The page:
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article imageOp-Ed: Syrian crisis — UK parliament recalled, warplanes sent to Cyprus

By Eileen Kersey     Aug 27, 2013 in Politics
London - As Country Joe Fish's anti-Vietnam anthem loops around this bloggers' brain it looks like one, two three once again we could be off to war. This time the target is Syria.
Just who will be the lead players, fund it, gain from it and how long this war will last are a few of the many questions that right now have no answers forthcoming.
The latest news is that after British politicians demanded parliament was recalled it will sit Thursday. BBC News reports "David Cameron said MPs would vote on a "clear motion", amid calls for action against the country's government. The UK is considering military options following last week's suspected [chemical] attack, which is being investigated by the UN. The Syrian government said it was not responsible and the US and others were using it as an excuse to attack it."
Russia for now continues to support the Syrian regime whilst the Obama administration in the US insists that it is clear Assad launched the attack. In truth only the perpetrators of the chemical attack know who was responsible, unless outside forces played a part.
Now that David Cameron is part of the twittersphere he tweeted Tuesday: "Speaker agrees my request to recall Parliament on Thurs. There'll be a clear Govt motion & vote on UK response to chemical weapons attacks." It was however not Cameron's choice so much as it was demanded by other UK politicians.
Will the British people be allowed a vote? After all neither of the coalition parties received a mandate to govern, that is no clear majority. Tweet the PM @David_Cameron if you want to tell him your thoughts.
Although UK parliament will not sit until Thursday PM David Cameron will hold a special security meeting Wednesday. The UK National Security Council will meet Wednesday but already Cameron has been holding separate meetings with key players in the UK, namely Foreign Secretary William Hague and Deputy Prime Minister Nick Clegg.
What this most likely means is that a decision will be made Wednesday and MP's will vote on it Thursday. The vote however may not prevent the coalition government authorising a military strike or agreeing to support action by another country.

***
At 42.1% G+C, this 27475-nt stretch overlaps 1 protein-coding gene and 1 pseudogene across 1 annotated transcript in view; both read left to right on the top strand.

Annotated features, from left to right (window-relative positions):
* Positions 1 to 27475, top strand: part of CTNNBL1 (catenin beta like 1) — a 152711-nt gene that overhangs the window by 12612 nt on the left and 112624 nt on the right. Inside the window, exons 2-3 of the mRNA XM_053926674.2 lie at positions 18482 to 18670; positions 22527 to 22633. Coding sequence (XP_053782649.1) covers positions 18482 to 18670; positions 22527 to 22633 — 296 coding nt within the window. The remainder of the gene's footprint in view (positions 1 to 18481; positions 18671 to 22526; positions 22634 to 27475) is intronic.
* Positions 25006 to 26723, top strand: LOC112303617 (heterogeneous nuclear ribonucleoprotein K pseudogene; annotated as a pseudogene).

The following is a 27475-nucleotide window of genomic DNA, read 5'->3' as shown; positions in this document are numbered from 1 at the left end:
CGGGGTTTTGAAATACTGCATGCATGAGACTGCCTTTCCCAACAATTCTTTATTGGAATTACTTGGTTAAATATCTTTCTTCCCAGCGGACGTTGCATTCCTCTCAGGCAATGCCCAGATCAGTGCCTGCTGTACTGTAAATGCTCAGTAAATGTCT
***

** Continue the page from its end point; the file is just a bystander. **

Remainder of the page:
Currently Nick Clegg has said there will be "no-boots-on-the-ground" in Syria and any military action will have to be "legal". This time it could be very different to Tony Blair's blind faith agreement with George Bush leading to Britain's involvement in the Iraq war.
US Defence Secretary Chuck Hagel has announced that American forces are good to go and simply waiting for the nod from Obama. Last week however President Obama seemed a little reluctant to wade into what could become another costly and lengthy war.
Francois Hollande for France also seems to be banging the drum for war but which countries would be involved in a possible attack remains to be seen.
Tuesday the UK has sent warplanes to the small Mediterranean Island of Cyprus where foreign military forces still hold the "green line" between the Turkish and Greek parts of Cyprus. This means that warplanes are within 100km of Syria but they could still be pulled back. The world has been taken to the brink of war many times in its history only to be pulled back at the eleventh hour.
This unfolding war game may still have a stop or pause button but the main players may not want to use it.
The mission remains to oust Assad. If it was to ease the humanitarian crisis in Syria the west would not be supporting rebels nor supplying them with god knows what weapons.
For now all any of us can do is hold our breath.
This opinion article was written by an independent writer. The opinions and views expressed herein are those of the author and are not necessarily intended to reflect those of DigitalJournal.com
More about Syria, Syrian civil war, Syrian uprising, President obama, UK politics
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